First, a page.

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Start-ups: what is a cap table and how do you use it?

Whatever stage you’re at in the development of your business, understanding and making good use of a cap table will help you have a clear view of its capital structure, ownership and value, from formation right through to exit. It’s a valuable tool that will help you raise further investment and support the development of your business. Here we’ll break down the importance of cap tables in more detail, helping you to clearly record vital data and show investors that you’re ambitious and ready to quickly grow.

What is a cap table?

A capitalisation table, or cap table for short, is a way to organise information about who owns what in your business, from equity percentages and value, to the rights that different kinds of shares give their owners. In turn, this helps you to understand the market value of your business more clearly as you progress.

What should a cap table include?

In the beginning, the data in your cap table is normally relatively simple, but it can quickly become complex if your business grows and takes on funding from new equity partners, or uses equity incentives as part of your recruitment policy.

The information it contains might include:

  • Shareholders
  • Value and class of shares
  • Dates of share sales
  • Investment
  • Share dilution
  • Share transfers
  • Cancellations (say if an employee leaves the company)
  • Conversations of debt into equity

Why do I need a cap table?

Cap tables are important for a number of reasons, though the reasons might only become clear when you want to offer equity to new recruits, high-performing staff members or as part of an equity sale to an individual or institution.

This is because your cap table is an evolving record of your business’ ownership structure. Potential investors or buyers need to understand this information so they can make an informed decision about where they are investing money.

If you’re serious about growth, then a cap table will help you make better choices, plus having an intricate record of your ownership structure could earn you superior terms in transactions with business angels, venture capital firms and private equity institutions.

At the very least, most equity investors will expect to review your cap table as a matter of course before they invest. If you can’t produce one, or it’s poorly maintained, it could raise a red flag about your ability to organise.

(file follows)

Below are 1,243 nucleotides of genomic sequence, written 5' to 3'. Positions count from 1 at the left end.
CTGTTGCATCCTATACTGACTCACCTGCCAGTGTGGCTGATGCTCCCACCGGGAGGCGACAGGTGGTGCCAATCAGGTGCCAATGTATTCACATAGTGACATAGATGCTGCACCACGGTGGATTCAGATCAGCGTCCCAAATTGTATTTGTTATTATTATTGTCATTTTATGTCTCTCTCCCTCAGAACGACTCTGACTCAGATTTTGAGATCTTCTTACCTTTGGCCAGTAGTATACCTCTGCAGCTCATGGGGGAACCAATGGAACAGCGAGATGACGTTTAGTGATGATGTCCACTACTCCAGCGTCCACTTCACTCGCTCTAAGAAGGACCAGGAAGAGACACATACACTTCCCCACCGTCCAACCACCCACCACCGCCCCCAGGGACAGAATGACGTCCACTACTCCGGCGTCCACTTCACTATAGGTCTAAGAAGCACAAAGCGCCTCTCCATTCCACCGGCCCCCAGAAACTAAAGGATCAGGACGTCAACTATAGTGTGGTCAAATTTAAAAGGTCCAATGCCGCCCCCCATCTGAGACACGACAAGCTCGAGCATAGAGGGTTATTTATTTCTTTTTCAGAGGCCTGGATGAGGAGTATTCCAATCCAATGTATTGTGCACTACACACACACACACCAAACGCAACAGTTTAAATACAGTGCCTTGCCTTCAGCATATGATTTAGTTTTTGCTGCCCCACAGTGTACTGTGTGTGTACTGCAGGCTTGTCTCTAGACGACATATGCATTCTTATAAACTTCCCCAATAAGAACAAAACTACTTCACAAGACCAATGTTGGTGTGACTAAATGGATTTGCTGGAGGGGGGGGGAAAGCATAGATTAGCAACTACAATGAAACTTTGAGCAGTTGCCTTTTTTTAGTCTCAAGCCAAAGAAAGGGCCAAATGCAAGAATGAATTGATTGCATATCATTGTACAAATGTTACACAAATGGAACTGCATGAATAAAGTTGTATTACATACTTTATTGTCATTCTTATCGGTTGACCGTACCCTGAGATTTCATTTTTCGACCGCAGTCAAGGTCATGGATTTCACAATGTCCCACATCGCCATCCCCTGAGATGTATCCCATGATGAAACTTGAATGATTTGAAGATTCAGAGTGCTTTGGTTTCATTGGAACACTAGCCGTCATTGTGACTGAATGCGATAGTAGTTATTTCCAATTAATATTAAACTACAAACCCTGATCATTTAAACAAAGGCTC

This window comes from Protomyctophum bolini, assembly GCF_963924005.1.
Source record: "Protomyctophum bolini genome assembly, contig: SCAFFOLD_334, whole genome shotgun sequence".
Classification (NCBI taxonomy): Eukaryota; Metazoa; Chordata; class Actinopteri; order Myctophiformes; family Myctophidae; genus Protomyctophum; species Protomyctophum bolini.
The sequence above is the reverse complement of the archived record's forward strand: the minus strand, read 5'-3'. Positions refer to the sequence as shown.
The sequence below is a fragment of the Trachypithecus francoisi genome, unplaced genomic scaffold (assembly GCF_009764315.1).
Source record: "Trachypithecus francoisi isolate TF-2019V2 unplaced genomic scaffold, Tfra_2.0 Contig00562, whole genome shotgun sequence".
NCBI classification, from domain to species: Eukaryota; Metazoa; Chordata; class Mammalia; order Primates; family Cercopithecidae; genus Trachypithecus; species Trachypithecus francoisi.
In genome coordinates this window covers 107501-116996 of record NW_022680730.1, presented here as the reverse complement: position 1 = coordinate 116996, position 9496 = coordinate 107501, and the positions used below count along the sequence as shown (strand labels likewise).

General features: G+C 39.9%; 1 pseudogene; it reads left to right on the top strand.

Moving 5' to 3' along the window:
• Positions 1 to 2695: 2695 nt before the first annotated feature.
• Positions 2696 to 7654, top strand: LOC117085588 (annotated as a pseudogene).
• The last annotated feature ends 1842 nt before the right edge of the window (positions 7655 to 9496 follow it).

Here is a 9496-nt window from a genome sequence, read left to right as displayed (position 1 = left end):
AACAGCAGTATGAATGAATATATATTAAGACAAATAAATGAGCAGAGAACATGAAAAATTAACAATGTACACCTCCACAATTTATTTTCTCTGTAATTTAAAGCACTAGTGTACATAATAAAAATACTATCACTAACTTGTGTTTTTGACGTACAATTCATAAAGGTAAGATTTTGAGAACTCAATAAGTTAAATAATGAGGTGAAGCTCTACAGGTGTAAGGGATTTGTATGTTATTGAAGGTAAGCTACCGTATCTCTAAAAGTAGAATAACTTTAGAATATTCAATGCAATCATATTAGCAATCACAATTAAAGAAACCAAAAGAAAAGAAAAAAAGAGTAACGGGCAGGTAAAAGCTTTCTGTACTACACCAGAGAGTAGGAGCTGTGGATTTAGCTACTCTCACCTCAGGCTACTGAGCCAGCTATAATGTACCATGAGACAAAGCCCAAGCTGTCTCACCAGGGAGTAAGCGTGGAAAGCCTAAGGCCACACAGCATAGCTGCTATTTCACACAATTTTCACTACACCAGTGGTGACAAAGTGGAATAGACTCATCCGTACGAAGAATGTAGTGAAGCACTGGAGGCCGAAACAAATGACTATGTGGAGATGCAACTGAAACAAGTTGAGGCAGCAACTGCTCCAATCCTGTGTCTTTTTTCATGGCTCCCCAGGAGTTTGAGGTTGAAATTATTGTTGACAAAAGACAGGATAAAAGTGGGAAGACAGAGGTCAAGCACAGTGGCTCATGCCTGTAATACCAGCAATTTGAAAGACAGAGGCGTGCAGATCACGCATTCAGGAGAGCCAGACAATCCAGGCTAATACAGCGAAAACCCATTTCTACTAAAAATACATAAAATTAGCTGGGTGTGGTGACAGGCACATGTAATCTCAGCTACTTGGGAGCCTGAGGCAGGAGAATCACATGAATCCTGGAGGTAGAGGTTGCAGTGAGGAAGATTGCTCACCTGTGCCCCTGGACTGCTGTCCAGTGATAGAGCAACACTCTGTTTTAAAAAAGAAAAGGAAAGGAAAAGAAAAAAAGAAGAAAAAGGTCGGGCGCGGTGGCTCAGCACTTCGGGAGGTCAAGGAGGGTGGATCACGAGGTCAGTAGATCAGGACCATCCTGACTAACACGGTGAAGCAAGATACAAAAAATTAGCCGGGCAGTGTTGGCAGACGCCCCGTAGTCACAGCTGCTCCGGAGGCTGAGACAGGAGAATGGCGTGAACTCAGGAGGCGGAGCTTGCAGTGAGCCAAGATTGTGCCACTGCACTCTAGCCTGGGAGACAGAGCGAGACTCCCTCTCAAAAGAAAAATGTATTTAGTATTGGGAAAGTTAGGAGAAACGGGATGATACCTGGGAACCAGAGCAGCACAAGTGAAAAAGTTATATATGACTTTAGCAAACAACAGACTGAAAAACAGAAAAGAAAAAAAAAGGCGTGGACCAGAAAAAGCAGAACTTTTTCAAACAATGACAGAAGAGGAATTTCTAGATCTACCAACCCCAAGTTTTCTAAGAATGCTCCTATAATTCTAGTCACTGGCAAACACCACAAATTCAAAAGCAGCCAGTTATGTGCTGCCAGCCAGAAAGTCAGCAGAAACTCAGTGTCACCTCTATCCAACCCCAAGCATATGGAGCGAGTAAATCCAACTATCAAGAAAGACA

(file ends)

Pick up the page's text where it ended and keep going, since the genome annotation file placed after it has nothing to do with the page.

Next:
A cap table is also a useful indicator of performance because it creates a running total of the market value of your business. It will serve as a point of reference for major business decisions that impact value, so it’s important to keep your cap table accurate and up to date.

Legal and tax compliance is a final benefit of creating a cap table, particularly if your business operates in multiple jurisdictions and/or has a diverse ownership structure incorporating people in more than one country.

A cap table provides information on the company, its employers and the breakdown of ownership and insight into the organisation’s legal liabilities and tax exposure.

Cap table management for small businesses

Like in the case of any database, you can create your cap table in range of different ways, from pen and paper (not recommended) through spreadsheets to sophisticated software and apps.

From a visual point of view, a cap table is most often displayed as a grid with a list of founders, investors and owners on the vertical Y axis and information about the nature and value of their shares is separated out in rows along the X axis.

How you list owners is up to you; you could start with the founders at the top or list shareholders in order of the size of their stake. Either option is fairly common.

Regardless of the format you choose, there must be enough flexibility to make quick changes as your organisation changes. This is where spreadsheets trump paper and automated software beats both.